K-beauty A to Z: An Interview with Janice Kang


What is K-beauty?

Many have their own view on what K-beauty is, so I’ll describe what we think it has come to mean. Cleansers, toners, moisturizers and more are all established product categories produced by beauty brands across the world. What K-beauty does is fuse these existing products for a new take on them.

To those who develop K-beauty products, Korean beauty generally means two things: 1) beauty products and formulations developed and manufactured in Korea by Korean beauty companies; and 2) skin care and color cosmetics inspired by Korea and its cultural trends.

1. Many product categories were invented outside of Korea. However, Korean developers further expanded these innovations with a focus on boosting their popularity; making them trendy, “must-have” products that are integral to Korean beauty consumer routines.

For example, the very first BB cream was originally a German innovation introduced to Korea by the Dr. G brand, from Gowoonsesang Cosmetics. Due to its benefits and popularity, it became a staple in the beauty regimes of many women across the country, and now, the world.

2. Skin care in general is also an integral part of daily hygiene rituals for both Korean men and women, as it relates to the desire to feel attractive. In fact, it is as important to regular daily care as brushing your teeth or showering. It generally consists of cleansing, toning, applying an “essence” and moisturizing.

Not surprisingly, as these steps became ritualized and standardized, added steps such as sheet masks, sleeping packs, etc., and innovative product categories, such as “first essences,” emerged as necessary additions to skin care regimens.

Are there major differences in East vs. West K-beauty?

One thing that makes Korean beauty formulas different from Western beauty products is the influence of “hanbang,” also known as traditional Korean medicine. Hanbang skin care is distinctly Korean, as it is formulated with herbs traditionally used for medicine. Ginseng, Centella asiatica and chaga mushroom all have amazing health and skin care benefits.

Another difference is in color cosmetics, which are heavily focused on socioeconomic history. Korea was built on a strong agricultural class, i.e., farmers, and the majority of the population spent more time outdoors while the aristocracy stayed indoors. Clearer and paler complexions were therefore viewed as more noble and beautiful—a sentiment that still exists today. Thus, sunscreens, lighter foundation colors and brighter lip and eyeshadow colors are still big in Korea.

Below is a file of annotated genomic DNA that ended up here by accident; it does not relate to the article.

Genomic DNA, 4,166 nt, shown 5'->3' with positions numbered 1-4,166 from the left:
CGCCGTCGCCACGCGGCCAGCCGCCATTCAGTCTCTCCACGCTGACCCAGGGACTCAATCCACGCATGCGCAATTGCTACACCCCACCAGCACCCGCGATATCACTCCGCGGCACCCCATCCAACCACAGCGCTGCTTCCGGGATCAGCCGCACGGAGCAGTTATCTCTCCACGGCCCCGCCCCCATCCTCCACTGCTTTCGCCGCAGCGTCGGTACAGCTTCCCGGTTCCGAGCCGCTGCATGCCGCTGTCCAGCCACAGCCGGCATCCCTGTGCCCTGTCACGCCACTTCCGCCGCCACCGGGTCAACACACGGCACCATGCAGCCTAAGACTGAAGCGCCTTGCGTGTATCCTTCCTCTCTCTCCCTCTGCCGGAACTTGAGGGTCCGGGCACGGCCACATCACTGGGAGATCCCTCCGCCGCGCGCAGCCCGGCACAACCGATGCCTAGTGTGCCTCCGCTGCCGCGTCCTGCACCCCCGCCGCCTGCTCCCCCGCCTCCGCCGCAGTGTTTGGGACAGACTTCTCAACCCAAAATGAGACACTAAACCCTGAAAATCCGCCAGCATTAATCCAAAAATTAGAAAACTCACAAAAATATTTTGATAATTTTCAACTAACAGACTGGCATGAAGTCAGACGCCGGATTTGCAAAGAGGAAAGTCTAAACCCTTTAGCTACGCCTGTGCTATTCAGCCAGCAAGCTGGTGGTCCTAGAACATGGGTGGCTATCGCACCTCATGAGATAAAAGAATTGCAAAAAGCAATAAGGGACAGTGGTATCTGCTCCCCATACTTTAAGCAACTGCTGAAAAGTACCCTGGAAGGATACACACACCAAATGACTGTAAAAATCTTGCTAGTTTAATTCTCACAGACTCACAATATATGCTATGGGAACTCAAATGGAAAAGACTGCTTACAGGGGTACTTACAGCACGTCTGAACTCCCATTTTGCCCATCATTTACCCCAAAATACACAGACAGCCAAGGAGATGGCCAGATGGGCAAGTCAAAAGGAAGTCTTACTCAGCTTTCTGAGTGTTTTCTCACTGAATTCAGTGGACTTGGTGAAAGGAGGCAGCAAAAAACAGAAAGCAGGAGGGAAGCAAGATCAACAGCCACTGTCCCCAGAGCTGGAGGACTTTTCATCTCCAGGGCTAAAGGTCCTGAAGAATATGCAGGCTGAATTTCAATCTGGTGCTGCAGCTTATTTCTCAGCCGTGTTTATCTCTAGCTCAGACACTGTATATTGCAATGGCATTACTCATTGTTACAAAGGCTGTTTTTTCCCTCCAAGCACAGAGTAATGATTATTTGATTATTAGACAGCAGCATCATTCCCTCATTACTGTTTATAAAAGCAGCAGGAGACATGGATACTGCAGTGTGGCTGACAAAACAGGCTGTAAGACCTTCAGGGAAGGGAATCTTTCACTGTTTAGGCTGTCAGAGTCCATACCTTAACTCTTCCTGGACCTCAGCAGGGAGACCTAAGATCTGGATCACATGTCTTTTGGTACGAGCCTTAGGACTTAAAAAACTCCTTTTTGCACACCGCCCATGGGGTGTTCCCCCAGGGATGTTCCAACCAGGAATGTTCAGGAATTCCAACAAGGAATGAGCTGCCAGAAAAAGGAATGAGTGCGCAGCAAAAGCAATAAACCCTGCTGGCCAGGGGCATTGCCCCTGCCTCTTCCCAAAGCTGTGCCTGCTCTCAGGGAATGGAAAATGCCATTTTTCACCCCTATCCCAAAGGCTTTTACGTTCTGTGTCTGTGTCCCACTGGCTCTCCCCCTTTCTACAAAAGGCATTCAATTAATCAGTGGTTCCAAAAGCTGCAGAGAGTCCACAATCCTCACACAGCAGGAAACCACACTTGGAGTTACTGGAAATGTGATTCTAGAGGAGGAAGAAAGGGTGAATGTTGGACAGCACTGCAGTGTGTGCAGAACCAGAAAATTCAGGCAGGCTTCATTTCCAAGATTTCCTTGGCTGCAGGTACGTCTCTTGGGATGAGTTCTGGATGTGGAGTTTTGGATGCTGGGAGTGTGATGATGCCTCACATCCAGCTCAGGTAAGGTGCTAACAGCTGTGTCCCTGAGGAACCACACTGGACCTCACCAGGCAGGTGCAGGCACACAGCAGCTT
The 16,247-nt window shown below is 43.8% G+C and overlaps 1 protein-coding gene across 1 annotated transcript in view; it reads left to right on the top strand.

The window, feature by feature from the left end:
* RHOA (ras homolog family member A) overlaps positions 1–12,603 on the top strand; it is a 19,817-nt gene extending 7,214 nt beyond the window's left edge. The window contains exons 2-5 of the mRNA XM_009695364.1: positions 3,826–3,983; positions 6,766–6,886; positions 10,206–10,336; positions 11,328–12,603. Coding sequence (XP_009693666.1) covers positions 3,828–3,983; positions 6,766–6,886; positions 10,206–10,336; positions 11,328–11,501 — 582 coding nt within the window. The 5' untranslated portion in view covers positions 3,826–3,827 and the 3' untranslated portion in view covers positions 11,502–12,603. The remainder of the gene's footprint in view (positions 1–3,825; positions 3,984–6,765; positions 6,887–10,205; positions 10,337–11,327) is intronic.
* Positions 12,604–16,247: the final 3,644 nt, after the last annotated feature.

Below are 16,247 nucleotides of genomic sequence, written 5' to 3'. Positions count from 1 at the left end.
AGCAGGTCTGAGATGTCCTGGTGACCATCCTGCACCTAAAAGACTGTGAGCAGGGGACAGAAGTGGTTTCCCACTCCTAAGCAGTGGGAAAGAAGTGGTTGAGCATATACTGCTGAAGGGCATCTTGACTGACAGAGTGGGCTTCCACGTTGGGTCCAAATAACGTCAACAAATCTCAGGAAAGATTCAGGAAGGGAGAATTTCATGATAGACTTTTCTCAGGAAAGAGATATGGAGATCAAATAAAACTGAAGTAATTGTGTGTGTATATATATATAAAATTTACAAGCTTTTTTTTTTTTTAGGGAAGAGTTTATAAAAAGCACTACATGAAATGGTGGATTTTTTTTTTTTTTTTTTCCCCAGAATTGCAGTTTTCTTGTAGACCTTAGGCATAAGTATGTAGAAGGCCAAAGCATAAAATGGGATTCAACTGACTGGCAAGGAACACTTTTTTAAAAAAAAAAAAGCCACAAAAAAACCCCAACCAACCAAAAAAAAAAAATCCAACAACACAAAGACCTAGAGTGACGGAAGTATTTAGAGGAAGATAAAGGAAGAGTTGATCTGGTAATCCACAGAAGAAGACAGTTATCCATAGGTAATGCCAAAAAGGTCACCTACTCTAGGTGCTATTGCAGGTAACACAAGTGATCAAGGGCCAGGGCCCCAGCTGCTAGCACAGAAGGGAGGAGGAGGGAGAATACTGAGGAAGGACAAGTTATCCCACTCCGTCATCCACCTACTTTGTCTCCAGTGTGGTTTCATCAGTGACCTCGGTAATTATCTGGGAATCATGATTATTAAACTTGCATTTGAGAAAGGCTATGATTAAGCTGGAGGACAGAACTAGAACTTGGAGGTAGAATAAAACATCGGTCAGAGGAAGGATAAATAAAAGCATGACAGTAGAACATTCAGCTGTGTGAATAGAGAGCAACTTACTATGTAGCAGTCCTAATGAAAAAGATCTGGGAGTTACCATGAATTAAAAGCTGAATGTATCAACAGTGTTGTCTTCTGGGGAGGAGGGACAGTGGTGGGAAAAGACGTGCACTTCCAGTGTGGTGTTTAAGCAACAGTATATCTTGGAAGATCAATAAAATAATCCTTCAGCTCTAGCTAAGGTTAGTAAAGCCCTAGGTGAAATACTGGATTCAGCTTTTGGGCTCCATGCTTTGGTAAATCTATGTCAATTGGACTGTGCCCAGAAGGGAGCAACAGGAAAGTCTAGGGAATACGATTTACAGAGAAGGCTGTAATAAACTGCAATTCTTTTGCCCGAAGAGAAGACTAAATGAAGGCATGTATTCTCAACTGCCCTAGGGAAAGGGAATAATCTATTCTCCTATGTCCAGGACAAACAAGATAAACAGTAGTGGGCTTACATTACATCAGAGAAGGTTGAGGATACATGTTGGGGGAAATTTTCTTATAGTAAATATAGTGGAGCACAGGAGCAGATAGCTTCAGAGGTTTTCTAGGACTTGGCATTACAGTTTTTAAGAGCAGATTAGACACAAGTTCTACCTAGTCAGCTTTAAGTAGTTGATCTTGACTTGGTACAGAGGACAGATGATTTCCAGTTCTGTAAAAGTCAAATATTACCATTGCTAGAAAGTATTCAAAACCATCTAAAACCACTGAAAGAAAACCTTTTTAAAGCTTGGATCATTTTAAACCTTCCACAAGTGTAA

What new variations in K-beauty do you predict?

We expect to see natural ingredients and formulations continue, in addition to doctor/dermatologist-backed formulations and products. Many Korean women see their dermatologists regularly for everything from facials to other procedures. Korean dermatologists are also able to offer the advances of Western medicine alongside traditional Korean medicine. This fuses the best of both worlds. It’s the best of nature and science coming together.

How do products in a K-beauty regimen interact?

Skin care products in a K-beauty system, as is common for most beauty products and brands with solid scientific and R&D strengths, are structured to work together both physically and biologically.

Biologically: Many K-beauty brands offer gentle or mild formula options to effectively cleanse while minimizing the disruption of skin’s natural balance, which later products in the process often aim to replenish. Since cleansers based on some surfactants can disrupt skin’s moisture balance and pH levels, cleansers in a K-beauty system may be offered in a low-pH formula, or a more gentle or milder formulation. This is because skin’s natural pH usually sits between 4.5–5.5. A good example of such a cleanser would be Derma Dr. Lab’s Mild Bubble Foam or Goodal’s Moisture Rich Cleansing Foam.